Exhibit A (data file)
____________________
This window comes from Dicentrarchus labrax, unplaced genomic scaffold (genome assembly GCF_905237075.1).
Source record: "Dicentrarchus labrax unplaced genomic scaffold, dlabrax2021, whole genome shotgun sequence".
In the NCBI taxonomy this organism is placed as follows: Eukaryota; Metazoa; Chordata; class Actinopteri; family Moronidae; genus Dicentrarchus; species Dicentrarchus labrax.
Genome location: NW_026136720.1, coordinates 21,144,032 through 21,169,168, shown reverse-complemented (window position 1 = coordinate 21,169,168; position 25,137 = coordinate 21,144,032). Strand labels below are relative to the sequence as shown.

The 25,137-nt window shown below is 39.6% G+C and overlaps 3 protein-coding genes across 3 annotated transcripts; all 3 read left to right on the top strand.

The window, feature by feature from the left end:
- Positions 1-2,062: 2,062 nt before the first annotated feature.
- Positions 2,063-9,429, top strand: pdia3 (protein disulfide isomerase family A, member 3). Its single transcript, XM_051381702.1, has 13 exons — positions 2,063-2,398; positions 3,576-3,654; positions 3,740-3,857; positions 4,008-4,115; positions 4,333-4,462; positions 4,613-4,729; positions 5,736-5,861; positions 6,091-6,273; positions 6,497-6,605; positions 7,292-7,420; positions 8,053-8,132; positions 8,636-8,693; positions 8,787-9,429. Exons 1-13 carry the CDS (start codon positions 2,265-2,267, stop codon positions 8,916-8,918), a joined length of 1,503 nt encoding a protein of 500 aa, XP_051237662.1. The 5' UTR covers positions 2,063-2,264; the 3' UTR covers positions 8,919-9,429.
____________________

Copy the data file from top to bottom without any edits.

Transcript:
This window comes from Dicentrarchus labrax, unplaced genomic scaffold (genome assembly GCF_905237075.1).
Source record: "Dicentrarchus labrax unplaced genomic scaffold, dlabrax2021, whole genome shotgun sequence".
In the NCBI taxonomy this organism is placed as follows: Eukaryota; Metazoa; Chordata; class Actinopteri; family Moronidae; genus Dicentrarchus; species Dicentrarchus labrax.
Genome location: NW_026136720.1, coordinates 21,144,032 through 21,169,168, shown reverse-complemented (window position 1 = coordinate 21,169,168; position 25,137 = coordinate 21,144,032). Strand labels below are relative to the sequence as shown.

The 25,137-nt window shown below is 39.6% G+C and overlaps 3 protein-coding genes across 3 annotated transcripts; all 3 read left to right on the top strand.

The window, feature by feature from the left end:
- Positions 1-2,062: 2,062 nt before the first annotated feature.
- Positions 2,063-9,429, top strand: pdia3 (protein disulfide isomerase family A, member 3). Its single transcript, XM_051381702.1, has 13 exons — positions 2,063-2,398; positions 3,576-3,654; positions 3,740-3,857; positions 4,008-4,115; positions 4,333-4,462; positions 4,613-4,729; positions 5,736-5,861; positions 6,091-6,273; positions 6,497-6,605; positions 7,292-7,420; positions 8,053-8,132; positions 8,636-8,693; positions 8,787-9,429. Exons 1-13 carry the CDS (start codon positions 2,265-2,267, stop codon positions 8,916-8,918), a joined length of 1,503 nt encoding a protein of 500 aa, XP_051237662.1. The 5' UTR covers positions 2,063-2,264; the 3' UTR covers positions 8,919-9,429.